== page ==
Eye For Film >> Movies >> The Desert Of The Tartars (1976) Film Review
The Desert Of The Tartars
Reviewed by: Emma Slawinski
Adapted from the 1940 novel by Italian author Dino Buzzati, Desert Of The Tartars follows a young recruit of the Austro-Hungarian Imperial army as he takes up his first post at the far-flung fort of Bastiano, which overlooks a desert and a hostile mountain range (presumably in Russia). Buzzati’s text was set in an undefined period and location, but Zurlini has transported the strongly allegorical, myth-like story to 19th Century Europe without too much trouble. Competently filmed and acted and, by all accounts faithful to the novel, it’s the story itself that hinders Desert Of The Tartars as a piece of cinema.
The protagonist, Lieutenant Drogo (Jaques Perrin) is hungry for action, and is disappointed to find Bastiano a sort of sedate gentlemen’s club, where dinner is candle-lit and accompanied by a chamber orchestra, and the only fighting the officers see is a bout of fencing in the gym. Drogo finds the station stuffy and uneventful, and is determined to get out at the first opportunity.
He initially tries to obtain a transfer to a more active base, but Bastiano gradually becomes his island of the lotus-eaters – weeks, months pass and still he is unable to leave. Meanwhile, secrets, mysteries and doubts gradually surface, the most pressing of which the ghostly white horses and riders who often come into view not far from the fort. Drogo’s concern is met with a wall of stubborn denial from his superiors, who refuse to investigate further.
Crumbs of plot are dropped here and there, which seem to suggest narrative payoffs and resolutions to the puzzling questions that arise, but it’s all a smokescreen. The great disappointment of Desert Of The Tartars is that nothing much happens over the two hours and 20 minutes to bolster the unsettling atmosphere that is very successfully created. The characters remain flat and don’t evolve significantly (the fact that they’re almost indistinguishable in their uniforms doesn’t help) and the Kafkaesque treatment of the Imperial army’s nightmarish, surreal bureaucracy also comes to little in the end.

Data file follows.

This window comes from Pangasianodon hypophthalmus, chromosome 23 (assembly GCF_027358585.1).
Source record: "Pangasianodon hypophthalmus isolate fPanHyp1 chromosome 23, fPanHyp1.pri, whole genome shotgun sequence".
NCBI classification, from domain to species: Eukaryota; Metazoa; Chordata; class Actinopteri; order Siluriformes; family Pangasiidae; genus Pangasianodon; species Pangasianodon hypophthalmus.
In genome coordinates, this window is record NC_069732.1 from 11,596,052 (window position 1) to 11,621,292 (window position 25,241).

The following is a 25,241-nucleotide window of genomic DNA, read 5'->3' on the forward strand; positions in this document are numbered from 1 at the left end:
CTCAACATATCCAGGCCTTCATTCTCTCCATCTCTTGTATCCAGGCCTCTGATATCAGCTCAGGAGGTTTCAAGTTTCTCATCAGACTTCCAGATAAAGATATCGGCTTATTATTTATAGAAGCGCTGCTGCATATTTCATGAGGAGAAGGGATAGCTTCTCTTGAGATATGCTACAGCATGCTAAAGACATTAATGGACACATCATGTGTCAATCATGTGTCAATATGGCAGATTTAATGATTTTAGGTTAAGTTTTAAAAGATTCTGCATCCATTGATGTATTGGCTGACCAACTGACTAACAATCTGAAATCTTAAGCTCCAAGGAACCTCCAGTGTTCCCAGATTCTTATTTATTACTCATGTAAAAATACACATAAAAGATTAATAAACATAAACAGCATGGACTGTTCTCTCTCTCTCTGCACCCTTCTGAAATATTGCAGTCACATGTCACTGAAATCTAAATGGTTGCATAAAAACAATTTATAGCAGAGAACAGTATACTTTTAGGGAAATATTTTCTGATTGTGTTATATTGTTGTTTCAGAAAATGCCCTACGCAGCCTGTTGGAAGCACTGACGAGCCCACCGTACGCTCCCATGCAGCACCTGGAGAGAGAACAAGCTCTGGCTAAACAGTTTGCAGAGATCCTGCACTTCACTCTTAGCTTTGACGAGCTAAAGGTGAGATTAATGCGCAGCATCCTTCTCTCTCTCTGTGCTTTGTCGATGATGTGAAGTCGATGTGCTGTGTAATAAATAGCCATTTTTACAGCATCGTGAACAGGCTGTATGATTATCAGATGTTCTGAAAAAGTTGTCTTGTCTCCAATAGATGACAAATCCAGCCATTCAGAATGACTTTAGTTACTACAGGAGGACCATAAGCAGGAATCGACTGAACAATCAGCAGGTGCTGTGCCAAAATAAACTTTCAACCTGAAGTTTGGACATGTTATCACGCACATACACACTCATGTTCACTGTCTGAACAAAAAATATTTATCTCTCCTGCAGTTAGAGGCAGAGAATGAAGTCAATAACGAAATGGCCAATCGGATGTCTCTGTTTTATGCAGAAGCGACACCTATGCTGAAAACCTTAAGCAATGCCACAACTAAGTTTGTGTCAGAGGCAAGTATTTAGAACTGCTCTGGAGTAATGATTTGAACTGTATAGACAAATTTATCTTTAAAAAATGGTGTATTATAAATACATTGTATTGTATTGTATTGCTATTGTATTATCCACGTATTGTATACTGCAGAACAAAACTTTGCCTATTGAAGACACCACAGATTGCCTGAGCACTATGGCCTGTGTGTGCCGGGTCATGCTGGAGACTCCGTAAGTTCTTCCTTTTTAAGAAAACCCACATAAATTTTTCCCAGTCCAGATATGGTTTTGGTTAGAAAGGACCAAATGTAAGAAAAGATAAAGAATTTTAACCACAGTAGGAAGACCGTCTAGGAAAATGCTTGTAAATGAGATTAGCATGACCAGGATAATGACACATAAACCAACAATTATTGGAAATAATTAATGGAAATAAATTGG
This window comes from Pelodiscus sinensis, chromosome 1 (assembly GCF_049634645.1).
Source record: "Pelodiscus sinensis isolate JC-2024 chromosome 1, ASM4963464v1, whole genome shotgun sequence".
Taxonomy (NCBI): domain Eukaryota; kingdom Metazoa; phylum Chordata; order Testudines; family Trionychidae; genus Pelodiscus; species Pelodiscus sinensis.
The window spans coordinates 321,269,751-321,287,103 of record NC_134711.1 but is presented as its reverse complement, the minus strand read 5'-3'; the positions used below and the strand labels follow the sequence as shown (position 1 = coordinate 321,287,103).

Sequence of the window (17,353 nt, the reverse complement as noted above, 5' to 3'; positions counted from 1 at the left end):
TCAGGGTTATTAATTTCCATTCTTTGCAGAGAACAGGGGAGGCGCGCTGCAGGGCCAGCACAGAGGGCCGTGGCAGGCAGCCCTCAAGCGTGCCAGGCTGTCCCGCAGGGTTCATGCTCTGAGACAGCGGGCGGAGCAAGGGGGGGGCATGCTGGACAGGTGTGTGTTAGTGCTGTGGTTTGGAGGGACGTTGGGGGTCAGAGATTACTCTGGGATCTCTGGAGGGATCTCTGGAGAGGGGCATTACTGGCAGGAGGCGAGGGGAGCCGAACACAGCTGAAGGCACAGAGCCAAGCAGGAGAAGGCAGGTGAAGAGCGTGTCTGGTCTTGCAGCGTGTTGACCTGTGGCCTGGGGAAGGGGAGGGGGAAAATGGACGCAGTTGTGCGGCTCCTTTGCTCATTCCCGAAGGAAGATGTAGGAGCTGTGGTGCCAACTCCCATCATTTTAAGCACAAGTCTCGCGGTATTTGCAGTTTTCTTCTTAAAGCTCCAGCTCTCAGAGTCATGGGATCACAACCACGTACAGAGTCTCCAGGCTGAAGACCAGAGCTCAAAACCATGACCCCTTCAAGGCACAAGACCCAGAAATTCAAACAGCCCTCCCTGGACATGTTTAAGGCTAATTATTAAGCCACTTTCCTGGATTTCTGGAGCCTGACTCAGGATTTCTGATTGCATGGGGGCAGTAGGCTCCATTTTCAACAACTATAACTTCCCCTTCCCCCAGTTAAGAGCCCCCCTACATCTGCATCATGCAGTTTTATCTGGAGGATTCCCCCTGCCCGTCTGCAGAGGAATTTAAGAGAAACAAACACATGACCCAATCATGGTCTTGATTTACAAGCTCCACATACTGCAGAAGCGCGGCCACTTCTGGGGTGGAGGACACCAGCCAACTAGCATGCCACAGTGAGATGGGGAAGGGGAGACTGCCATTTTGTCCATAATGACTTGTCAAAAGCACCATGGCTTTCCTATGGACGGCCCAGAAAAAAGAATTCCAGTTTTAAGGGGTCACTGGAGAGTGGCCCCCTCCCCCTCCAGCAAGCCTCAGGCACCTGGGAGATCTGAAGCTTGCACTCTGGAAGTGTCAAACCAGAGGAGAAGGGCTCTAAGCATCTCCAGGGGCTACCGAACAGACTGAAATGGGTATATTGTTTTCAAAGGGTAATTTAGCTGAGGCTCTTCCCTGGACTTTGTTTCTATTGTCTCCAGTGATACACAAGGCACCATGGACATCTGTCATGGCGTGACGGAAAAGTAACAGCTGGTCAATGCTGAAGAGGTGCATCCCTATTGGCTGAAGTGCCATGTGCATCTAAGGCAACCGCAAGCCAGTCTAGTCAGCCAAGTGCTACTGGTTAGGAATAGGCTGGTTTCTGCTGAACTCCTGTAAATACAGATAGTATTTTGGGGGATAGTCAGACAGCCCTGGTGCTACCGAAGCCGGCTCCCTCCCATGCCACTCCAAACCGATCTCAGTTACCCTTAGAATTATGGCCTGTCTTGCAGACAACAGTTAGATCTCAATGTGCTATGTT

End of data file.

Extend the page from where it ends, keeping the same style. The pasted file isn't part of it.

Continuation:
The elements of the film that most stand out are the haunting panoramas of the grey desert and the curious abandoned settlement that surrounds the fort. Shot almost entirely at the ancient fortress-city of Arg-é Bam, in southern Iran, the location is the real star of the film, but then it could have been showcased better in a National Geographic special and saved us some tears of boredom at the same time.
Essentially, Desert Of The Tartars is intended to be a poignant essay on humans’ absence of control over their own destiny, but it didn’t resonate with me. It ends up being a monotonous, pessimistic and long-winded way of expressing what John Lennon summed up more pithily a few years later: “Life is what happens to you while you’re busy making other plans”.Reviewed on: 05 Mar 2009